Broadway star Robert Hartwell bought his dream home three weeks ago — a plantation-style home that was built by slaves in the 18000s.
Hartwell, who has starred in “Memphis: The Musical”, “Cinderella” and the Tony-award winning revival of “Hello, Dolly!” detailed his journey of buying the house, which was built in the early 1800s by slaves.
Under a picture of him grinning outside a two-hundred-year-old colonial house, Hartwell wrote: “3 weeks ago I found this house online. I said ‘this is my house’. I called the seller and was told it was a cash-only offer and that ‘I’m sure that takes you off the table’. Don’t you ever underestimate a hard-working black man.”
Hartwell pursued his house, despite the seller’s attempt to put him off.
“I saw the house last week and when I walked in I knew I was home. The house was built in 1820 for the Russell family who owned the cotton mill in town. Slavery was still legal. When the agent asked me why I wanted such a large house I said it was ‘a generational move’. I know this house is bigger than me. I wish I could’ve told my ancestors when they were breaking their backs in 1820 to build this house that 200 years later a free gay black man was going to own it and fill it with love and find a way to say their name even when 200 years later they still thought I would be ‘off the table’.”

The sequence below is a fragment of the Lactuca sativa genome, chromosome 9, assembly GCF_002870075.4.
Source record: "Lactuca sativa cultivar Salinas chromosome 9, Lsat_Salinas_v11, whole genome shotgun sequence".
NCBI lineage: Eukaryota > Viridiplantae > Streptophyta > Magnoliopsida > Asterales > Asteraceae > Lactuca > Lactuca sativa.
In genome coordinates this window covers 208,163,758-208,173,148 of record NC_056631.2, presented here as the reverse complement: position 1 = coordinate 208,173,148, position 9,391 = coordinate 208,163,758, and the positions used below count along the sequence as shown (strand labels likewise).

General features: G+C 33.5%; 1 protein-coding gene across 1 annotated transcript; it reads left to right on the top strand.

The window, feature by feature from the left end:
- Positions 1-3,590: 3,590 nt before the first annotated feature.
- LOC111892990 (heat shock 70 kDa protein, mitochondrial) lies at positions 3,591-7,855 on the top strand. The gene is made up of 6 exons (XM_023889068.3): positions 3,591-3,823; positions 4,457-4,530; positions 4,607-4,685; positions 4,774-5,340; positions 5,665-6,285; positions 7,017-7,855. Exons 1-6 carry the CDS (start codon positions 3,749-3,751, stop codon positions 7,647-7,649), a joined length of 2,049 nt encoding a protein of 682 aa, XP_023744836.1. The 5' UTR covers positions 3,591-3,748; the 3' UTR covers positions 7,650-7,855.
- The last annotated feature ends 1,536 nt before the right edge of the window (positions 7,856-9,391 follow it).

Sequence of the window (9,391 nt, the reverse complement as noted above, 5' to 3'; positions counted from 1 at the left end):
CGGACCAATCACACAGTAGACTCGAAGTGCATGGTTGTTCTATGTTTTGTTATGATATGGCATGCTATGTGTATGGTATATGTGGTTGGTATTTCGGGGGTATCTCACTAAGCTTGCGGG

Hartwell ended his June 24 post on an upbeat note,
“We are building our own tables. I’ve never been prouder to be a black man. Come to my White House any time. I can’t wait to have you! Glory to God in the highest. I’m a homeowner.”
We’re not sure we’d feel comfortable living in a home that’s seen such horrors — with the spirits of the enslaved ancestors roaming the halls — but if he’s happy, that’s all that matters.
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Broadway star Robert Hartwell is a proud homeowner with a beautiful story of how his purchase came to be. ??? Robert, who appeared in productions such as Hello, Dolly! and Motown the Musical, announced that he bought the house that was built by enslaved people as a way to reclaim it. “I wish I could’ve told my ancestors when they were breaking their backs in 1820 to build this house that 200 years later a free gay black man was going to own it and fill it with love and find a way to say their name,” he wrote. “I’ve never been prouder to be a black man.” ?? | #Regram @sirroberttakespics #blacklivesmatter #blackboyjoy